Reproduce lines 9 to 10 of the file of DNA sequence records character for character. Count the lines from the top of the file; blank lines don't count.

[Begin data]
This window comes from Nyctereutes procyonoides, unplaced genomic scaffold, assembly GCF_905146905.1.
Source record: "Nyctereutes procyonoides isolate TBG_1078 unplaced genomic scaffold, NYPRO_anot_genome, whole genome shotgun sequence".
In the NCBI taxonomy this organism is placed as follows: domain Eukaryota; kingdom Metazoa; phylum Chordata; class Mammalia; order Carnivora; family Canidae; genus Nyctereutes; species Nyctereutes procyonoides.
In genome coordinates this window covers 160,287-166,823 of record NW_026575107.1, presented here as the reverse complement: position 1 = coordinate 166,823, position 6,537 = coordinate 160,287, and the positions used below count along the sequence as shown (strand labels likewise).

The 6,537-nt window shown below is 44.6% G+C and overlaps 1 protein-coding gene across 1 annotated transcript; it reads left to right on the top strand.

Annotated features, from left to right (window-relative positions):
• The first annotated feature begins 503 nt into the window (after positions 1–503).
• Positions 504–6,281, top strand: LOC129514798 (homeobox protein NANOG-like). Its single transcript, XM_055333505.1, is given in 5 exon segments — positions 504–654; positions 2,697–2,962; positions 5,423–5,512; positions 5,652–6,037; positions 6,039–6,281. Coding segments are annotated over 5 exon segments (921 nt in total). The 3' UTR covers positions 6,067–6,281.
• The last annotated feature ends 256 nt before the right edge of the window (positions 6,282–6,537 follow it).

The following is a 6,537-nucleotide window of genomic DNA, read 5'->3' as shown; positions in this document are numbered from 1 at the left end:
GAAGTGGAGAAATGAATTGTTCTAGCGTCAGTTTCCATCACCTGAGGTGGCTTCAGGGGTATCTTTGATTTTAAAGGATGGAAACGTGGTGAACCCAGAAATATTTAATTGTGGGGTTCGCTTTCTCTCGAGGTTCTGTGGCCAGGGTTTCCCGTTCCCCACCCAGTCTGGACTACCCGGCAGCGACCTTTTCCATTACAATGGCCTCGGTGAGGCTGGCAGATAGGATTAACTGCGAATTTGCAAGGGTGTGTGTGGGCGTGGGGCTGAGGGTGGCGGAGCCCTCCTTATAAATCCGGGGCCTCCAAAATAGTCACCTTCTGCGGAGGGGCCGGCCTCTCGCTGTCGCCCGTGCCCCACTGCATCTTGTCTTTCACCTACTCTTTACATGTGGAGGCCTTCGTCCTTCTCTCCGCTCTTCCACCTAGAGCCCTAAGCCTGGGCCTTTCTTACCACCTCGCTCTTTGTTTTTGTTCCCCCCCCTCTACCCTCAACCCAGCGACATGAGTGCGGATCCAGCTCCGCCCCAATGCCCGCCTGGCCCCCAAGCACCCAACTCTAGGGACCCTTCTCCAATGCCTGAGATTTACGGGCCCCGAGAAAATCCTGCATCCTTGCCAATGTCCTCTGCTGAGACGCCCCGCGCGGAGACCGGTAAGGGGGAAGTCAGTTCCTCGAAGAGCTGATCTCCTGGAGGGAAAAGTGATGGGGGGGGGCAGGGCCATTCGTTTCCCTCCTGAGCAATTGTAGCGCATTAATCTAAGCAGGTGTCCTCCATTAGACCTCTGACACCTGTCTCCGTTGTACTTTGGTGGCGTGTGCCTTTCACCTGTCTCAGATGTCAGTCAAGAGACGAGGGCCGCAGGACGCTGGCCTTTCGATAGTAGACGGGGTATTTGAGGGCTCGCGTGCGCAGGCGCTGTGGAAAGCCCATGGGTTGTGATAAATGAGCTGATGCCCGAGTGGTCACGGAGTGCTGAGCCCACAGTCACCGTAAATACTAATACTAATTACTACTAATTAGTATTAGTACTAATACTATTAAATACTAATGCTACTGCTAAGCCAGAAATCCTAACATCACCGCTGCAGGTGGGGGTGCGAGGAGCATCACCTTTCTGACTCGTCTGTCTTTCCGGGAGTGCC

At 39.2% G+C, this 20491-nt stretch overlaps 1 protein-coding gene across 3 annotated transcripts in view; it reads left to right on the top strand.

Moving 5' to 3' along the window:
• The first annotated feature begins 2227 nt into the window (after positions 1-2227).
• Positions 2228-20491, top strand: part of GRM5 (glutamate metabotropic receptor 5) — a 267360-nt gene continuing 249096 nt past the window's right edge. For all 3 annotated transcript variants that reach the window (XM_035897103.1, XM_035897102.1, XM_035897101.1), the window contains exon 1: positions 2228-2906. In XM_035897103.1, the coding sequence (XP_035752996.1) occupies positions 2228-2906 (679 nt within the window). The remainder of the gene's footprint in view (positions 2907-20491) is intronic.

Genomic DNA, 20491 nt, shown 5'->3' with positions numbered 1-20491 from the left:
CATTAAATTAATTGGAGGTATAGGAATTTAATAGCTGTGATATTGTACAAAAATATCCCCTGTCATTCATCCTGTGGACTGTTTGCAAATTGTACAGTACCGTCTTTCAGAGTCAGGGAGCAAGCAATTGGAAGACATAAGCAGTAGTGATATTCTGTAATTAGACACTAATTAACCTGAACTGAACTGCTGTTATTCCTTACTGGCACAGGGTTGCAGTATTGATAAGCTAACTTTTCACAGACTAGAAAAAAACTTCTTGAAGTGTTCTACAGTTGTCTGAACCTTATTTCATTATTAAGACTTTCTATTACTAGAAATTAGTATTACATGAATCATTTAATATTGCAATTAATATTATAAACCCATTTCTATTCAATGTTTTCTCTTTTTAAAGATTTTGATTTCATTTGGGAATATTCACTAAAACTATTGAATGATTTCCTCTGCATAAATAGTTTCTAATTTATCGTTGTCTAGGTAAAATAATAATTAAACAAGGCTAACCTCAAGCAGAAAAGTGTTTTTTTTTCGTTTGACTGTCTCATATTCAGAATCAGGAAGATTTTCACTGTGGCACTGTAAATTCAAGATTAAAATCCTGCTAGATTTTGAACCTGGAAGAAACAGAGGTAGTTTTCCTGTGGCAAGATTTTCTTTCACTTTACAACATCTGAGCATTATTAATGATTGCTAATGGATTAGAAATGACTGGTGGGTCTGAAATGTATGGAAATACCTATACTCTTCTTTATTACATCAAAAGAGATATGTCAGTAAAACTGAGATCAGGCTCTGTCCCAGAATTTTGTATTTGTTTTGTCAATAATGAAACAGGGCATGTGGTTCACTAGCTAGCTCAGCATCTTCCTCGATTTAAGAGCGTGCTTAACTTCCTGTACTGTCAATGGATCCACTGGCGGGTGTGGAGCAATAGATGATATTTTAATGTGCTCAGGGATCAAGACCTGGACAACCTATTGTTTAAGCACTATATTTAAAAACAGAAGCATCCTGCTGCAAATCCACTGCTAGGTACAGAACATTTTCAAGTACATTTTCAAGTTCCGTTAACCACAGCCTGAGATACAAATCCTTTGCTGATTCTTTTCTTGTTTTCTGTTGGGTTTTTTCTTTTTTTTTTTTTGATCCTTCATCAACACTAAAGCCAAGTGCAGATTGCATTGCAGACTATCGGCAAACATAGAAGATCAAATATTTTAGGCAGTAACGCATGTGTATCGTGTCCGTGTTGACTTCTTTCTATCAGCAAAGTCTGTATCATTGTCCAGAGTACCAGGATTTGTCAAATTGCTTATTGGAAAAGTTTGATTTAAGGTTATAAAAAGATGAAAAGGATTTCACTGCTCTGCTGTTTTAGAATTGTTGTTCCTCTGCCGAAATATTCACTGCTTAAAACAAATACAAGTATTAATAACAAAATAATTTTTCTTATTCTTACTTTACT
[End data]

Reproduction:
• The last annotated feature ends 256 nt before the right edge of the window (positions 6,282–6,537 follow it).

The following is a 6,537-nucleotide window of genomic DNA, read 5'->3' as shown; positions in this document are numbered from 1 at the left end: